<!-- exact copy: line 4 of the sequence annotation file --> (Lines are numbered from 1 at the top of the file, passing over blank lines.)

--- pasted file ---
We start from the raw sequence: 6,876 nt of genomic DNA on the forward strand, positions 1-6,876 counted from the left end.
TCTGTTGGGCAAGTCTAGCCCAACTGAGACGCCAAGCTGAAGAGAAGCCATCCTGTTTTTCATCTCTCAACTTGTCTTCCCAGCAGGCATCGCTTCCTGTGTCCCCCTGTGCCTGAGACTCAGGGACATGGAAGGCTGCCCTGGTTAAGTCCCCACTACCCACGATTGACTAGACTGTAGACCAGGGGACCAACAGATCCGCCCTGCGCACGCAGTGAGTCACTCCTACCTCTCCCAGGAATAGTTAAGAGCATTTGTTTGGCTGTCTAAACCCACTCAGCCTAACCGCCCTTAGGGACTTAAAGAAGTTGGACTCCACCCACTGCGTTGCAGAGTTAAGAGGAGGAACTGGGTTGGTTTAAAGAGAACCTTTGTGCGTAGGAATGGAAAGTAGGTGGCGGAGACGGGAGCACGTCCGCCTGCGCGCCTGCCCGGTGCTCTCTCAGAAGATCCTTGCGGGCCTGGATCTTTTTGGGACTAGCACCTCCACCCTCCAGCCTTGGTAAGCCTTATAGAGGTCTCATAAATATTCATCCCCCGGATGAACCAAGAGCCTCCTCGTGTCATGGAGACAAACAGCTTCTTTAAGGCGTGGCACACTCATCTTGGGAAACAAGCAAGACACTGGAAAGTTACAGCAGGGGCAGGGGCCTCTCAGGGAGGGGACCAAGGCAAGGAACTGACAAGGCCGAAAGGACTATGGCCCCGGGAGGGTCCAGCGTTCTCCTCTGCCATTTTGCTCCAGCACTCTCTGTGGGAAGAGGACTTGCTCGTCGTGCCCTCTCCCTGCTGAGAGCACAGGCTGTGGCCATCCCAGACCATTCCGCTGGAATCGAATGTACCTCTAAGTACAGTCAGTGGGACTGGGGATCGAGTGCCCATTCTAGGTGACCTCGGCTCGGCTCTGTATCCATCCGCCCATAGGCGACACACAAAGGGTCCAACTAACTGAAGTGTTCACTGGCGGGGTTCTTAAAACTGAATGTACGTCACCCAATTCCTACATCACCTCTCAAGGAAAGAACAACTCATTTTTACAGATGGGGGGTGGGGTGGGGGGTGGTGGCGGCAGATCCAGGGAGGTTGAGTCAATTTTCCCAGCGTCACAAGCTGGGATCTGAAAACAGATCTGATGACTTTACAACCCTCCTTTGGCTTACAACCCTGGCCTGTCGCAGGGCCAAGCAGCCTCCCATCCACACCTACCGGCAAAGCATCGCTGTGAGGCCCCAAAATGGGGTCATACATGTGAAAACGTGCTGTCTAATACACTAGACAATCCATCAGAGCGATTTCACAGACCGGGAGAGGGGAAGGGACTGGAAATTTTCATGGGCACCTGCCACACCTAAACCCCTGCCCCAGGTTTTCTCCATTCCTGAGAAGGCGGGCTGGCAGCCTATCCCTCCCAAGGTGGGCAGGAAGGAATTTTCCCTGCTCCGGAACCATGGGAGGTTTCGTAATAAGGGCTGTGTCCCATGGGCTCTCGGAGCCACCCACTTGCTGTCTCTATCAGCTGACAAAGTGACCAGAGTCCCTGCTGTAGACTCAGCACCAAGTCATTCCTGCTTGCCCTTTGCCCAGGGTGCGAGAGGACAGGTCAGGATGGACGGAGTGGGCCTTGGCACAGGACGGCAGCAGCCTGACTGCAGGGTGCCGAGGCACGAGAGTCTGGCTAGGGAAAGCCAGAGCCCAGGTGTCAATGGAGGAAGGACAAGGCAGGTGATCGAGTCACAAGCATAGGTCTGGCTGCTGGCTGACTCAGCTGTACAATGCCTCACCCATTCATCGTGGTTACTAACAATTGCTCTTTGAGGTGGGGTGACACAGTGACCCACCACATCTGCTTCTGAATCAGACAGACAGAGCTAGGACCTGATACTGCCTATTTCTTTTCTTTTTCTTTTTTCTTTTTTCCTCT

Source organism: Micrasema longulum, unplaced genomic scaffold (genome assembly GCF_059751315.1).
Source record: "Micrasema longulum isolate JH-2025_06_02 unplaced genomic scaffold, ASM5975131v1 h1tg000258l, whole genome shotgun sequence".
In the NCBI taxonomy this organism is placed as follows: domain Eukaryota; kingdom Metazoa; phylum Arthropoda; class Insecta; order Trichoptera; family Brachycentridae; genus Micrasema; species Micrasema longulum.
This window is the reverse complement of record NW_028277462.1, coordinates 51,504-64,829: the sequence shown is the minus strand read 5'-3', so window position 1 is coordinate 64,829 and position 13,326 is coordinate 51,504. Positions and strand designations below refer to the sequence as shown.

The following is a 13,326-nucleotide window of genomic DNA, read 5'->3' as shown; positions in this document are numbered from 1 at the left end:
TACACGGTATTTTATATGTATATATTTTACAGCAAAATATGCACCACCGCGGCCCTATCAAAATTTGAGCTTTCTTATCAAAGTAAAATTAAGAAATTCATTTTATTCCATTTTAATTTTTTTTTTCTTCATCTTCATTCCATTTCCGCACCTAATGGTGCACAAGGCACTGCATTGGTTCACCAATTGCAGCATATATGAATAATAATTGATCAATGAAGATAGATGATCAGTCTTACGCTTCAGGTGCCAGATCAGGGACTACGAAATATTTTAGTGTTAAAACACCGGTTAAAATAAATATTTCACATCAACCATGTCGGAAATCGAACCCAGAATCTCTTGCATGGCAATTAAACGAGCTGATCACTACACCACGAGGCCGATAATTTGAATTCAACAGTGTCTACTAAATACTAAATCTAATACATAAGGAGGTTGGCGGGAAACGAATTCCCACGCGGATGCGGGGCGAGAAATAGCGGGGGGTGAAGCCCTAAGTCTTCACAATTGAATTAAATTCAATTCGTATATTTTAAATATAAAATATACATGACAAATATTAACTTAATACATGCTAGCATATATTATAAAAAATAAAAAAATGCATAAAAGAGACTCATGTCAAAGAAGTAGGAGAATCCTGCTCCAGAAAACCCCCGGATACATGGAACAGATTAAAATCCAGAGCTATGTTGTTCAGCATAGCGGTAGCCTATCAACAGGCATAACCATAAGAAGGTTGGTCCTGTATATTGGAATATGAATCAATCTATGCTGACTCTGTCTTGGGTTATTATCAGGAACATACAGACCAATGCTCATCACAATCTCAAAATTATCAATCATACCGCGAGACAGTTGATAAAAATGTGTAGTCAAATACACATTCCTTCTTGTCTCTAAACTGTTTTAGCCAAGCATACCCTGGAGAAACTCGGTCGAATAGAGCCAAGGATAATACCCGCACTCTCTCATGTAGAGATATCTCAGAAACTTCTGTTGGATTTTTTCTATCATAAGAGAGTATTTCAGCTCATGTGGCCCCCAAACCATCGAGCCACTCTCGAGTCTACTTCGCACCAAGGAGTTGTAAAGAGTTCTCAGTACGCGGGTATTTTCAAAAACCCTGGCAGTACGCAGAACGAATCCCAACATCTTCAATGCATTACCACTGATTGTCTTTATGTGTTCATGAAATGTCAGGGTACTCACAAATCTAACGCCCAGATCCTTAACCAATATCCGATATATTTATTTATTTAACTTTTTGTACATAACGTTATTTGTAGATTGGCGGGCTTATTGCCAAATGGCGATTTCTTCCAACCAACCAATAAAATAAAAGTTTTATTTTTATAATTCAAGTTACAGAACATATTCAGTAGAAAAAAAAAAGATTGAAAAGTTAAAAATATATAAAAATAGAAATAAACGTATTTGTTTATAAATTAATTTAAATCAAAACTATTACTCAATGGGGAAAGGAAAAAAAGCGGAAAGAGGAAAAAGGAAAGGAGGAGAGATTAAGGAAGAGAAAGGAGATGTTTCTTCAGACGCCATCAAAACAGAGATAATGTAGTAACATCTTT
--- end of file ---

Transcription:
Source record: "Micrasema longulum isolate JH-2025_06_02 unplaced genomic scaffold, ASM5975131v1 h1tg000258l, whole genome shotgun sequence".